In my earlier post on free will I listed four mistaken claims that pro-science folks tend to make about determinism:
If determinism is true (they say):
- It doesn’t matter what I decide (because the outcome is already determined).
- I don’t have any real choice (because what I’ll do is already decided).
- I couldn’t have done otherwise (because the laws of nature determined my action).
- I’m not really responsible for my actions (since they are the outcome of laws and circumstances that I had no control over).
I tackled (1) and (3) in my last post, but now I see Sam Harris and Jerry Coyne making mistake (2): They’re claiming that if my actions are determined by neurophysiology, then I don’t have any real choice in the matter, or at least no “free” choice.
Here’s Harris (quoted and endorsed by Coyne) attacking the compatibilist notion of freedom:
But this is not what people actually mean by free will. What people mean is that they—their conscious selves—are free to chose their actions. You choose what you want; you choose what you will to do. . . they still feel that at every moment, there is freedom to choose. Now what can this mean? From the position of conscious awareness of your inner life, this can’t be true. Everything you’re consciously aware of, at every moment, is the result of causes of which you’re not aware, over which you exert no conscious control.”
Now, where does this go wrong?
First, it is clear that we do in fact go through a decision-making process. We do sometimes consider different options and evaluate them, and this process of conscious deliberations results in our performing one action and not some other that we considered.
Determinism gives us absolutely no reason to question this obvious truth. So if this is all we mean by “choosing” then it is clear that we do in fact choose, and Harris’s rejection of the common person’s belief that “you choose what you want; you choose what you will to do,” is just a mistake.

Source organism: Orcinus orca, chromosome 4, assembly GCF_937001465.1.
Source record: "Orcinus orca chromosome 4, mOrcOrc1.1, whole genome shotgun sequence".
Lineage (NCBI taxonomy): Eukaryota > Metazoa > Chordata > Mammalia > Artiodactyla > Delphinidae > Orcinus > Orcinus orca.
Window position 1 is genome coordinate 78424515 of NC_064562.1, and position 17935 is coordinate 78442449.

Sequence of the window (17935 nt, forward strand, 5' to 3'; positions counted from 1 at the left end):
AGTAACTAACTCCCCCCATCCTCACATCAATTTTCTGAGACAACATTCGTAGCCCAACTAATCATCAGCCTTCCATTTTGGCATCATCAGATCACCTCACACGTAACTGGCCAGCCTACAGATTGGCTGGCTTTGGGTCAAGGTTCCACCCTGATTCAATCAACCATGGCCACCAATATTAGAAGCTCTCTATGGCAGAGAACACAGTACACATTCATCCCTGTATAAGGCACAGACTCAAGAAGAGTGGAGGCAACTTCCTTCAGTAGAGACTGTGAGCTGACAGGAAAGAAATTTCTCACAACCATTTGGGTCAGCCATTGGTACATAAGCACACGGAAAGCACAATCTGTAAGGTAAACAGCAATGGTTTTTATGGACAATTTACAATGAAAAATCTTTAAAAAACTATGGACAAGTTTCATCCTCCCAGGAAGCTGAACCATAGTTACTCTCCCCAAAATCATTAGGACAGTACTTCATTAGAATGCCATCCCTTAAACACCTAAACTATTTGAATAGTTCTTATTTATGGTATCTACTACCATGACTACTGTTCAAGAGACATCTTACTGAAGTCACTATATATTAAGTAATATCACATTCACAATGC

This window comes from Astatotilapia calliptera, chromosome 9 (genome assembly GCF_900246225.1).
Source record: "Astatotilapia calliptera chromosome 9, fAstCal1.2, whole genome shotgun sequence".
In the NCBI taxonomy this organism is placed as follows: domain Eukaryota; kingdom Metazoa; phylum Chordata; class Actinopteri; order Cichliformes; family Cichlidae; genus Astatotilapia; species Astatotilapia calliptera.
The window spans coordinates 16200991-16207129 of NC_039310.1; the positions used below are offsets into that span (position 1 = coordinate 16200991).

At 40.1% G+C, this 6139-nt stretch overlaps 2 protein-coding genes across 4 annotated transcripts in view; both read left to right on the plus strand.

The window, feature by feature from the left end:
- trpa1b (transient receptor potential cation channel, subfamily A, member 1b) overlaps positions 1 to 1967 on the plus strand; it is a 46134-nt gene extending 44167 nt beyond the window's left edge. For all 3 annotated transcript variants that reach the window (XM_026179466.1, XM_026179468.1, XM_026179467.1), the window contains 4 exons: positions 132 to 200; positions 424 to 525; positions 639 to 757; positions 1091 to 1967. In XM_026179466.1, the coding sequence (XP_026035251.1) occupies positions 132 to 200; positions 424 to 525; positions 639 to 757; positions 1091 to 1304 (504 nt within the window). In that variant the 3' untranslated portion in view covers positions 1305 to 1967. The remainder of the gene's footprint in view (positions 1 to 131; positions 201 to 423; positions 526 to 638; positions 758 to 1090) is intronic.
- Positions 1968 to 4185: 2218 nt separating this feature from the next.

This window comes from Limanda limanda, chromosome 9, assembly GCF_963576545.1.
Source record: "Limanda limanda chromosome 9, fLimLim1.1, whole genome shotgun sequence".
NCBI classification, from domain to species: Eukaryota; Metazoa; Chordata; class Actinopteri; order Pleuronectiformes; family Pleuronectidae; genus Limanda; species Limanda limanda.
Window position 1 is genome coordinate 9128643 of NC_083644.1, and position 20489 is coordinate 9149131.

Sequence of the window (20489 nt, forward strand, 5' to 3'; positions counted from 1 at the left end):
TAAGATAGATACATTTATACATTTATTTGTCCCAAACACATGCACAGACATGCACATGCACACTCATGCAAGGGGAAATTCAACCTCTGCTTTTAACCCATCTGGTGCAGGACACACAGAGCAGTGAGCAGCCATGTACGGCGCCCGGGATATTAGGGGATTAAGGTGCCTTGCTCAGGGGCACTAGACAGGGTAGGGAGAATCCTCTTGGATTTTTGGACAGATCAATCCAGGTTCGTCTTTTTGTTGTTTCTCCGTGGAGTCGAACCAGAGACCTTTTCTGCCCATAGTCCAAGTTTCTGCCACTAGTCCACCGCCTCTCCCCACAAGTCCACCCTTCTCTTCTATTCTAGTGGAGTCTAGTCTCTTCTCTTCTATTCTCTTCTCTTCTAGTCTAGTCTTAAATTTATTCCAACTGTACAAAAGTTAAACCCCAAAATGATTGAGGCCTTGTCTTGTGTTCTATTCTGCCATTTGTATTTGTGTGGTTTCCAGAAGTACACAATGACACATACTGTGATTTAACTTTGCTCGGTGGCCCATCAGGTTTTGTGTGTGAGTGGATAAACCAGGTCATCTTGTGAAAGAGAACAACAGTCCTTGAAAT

Presumably Harris and Coyne will complain that this doesn’t count as a real choice, or a free choice, if determinism is true. They have to grant that we do go through the psychological process of choosing, but they suppose that the common person believes we have something more, that we have an ability to transcend the laws of nature when we choose.
Of course, it is true that the common person does believe that we have this libertarian (contra-causal, supernatural) form of freedom. This is because the common person is a dualist and so concludes that if the neurophysiology is doing the job, then it can’t be me who’s causing the action.
But once we reject dualism, what should we then say about “freedom” and “choice”? When I discover that I just am a deterministic neurophysiological process, should I say things like “I freely chose to go to the beach”? Or should I agree with the dualist that if the brain has produced the decision then it doesn’t count as a “real free choice”?
It seems clear to me that it would be foolish to abandon the word “choice” in a deterministic world. There is a very important distinction between acts that are the outcome of deliberation and those that are not. It is important to distinguish between cases where someone does something because she wanted to and cases in which she does not.
If we throw out the word “choice” just because folk-conceptions link choice with supernaturalism, then we’re going to need some other word to label what we do when we deliberate and select a course of action based on our desires and commitments. But it would be silly to introduce a neologism to do this work, since this is precisely what the word “choose” covers in our language. So let’s just prune away the mistaken assumptions about dualism and supernaturalism, and we can still retain the core concepts of “choice” and “freedom.”
For comparison, let’s imagine a conversation between two eight-year-olds about whether there are Christmas presents. Most of their classmates believe that all “real” Christmas presents are delivered by Santa, but Susie and Sammy both know that there is no Santa Claus. Susie is nevertheless quite happy to talk about the Christmas presents that she and her classmates got; she just knows that they were delivered by parents and not by magic reindeer.
Sammy, however, insists that no one has ever received a Christmas present in all of history. He agrees that there are toys in boxes covered in wrapping paper, but he says that to point this out is to “change the subject.” After all, he says, what all the other kids mean by Christmas presents is something that shows up on Christmas morning, that is for a particular child, that the child wants, that was built by elves, and that was delivered by Santa coming down the chimney after a magic sleigh ride. Further, he points out, almost all the kids agree that if there were no Santa, there would be no Christmas presents. (So they take the presence of presents to be a clear indication that Santa is real.)